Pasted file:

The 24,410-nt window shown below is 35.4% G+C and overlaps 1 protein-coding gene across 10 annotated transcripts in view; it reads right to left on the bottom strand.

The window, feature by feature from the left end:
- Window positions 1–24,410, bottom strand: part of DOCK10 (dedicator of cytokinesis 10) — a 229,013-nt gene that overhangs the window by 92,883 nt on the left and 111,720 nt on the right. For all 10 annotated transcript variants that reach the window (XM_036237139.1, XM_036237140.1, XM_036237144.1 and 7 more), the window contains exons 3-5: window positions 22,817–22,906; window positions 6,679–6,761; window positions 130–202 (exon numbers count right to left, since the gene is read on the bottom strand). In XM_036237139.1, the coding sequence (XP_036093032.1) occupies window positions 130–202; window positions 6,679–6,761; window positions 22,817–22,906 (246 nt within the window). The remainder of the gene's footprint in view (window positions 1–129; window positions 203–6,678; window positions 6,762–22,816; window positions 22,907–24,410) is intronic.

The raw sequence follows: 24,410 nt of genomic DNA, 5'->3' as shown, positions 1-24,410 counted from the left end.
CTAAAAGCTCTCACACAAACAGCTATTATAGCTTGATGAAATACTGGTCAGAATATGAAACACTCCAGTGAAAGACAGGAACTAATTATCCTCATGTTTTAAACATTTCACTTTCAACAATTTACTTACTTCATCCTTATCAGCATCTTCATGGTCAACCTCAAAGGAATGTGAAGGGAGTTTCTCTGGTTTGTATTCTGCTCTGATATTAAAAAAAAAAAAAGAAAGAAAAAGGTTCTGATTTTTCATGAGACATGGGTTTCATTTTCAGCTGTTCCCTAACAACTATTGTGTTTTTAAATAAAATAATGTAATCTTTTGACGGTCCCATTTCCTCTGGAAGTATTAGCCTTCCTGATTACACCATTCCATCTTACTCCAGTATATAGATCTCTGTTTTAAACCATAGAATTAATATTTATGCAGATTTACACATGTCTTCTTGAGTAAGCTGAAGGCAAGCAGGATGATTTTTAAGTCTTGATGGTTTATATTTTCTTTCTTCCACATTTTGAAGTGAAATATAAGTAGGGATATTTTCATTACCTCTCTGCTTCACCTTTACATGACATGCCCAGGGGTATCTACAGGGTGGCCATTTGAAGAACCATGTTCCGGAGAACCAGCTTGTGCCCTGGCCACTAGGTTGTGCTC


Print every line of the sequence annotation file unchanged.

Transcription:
The 24,410-nt window shown below is 35.4% G+C and overlaps 1 protein-coding gene across 10 annotated transcripts in view; it reads right to left on the bottom strand.

The window, feature by feature from the left end:
- Window positions 1–24,410, bottom strand: part of DOCK10 (dedicator of cytokinesis 10) — a 229,013-nt gene that overhangs the window by 92,883 nt on the left and 111,720 nt on the right. For all 10 annotated transcript variants that reach the window (XM_036237139.1, XM_036237140.1, XM_036237144.1 and 7 more), the window contains exons 3-5: window positions 22,817–22,906; window positions 6,679–6,761; window positions 130–202 (exon numbers count right to left, since the gene is read on the bottom strand). In XM_036237139.1, the coding sequence (XP_036093032.1) occupies window positions 130–202; window positions 6,679–6,761; window positions 22,817–22,906 (246 nt within the window). The remainder of the gene's footprint in view (window positions 1–129; window positions 203–6,678; window positions 6,762–22,816; window positions 22,907–24,410) is intronic.

The raw sequence follows: 24,410 nt of genomic DNA, 5'->3' as shown, positions 1-24,410 counted from the left end.
CTAAAAGCTCTCACACAAACAGCTATTATAGCTTGATGAAATACTGGTCAGAATATGAAACACTCCAGTGAAAGACAGGAACTAATTATCCTCATGTTTTAAACATTTCACTTTCAACAATTTACTTACTTCATCCTTATCAGCATCTTCATGGTCAACCTCAAAGGAATGTGAAGGGAGTTTCTCTGGTTTGTATTCTGCTCTGATATTAAAAAAAAAAAAAGAAAGAAAAAGGTTCTGATTTTTCATGAGACATGGGTTTCATTTTCAGCTGTTCCCTAACAACTATTGTGTTTTTAAATAAAATAATGTAATCTTTTGACGGTCCCATTTCCTCTGGAAGTATTAGCCTTCCTGATTACACCATTCCATCTTACTCCAGTATATAGATCTCTGTTTTAAACCATAGAATTAATATTTATGCAGATTTACACATGTCTTCTTGAGTAAGCTGAAGGCAAGCAGGATGATTTTTAAGTCTTGATGGTTTATATTTTCTTTCTTCCACATTTTGAAGTGAAATATAAGTAGGGATATTTTCATTACCTCTCTGCTTCACCTTTACATGACATGCCCAGGGGTATCTACAGGGTGGCCATTTGAAGAACCATGTTCCGGAGAACCAGCTTGTGCCCTGGCCACTAGGTTGTGCTC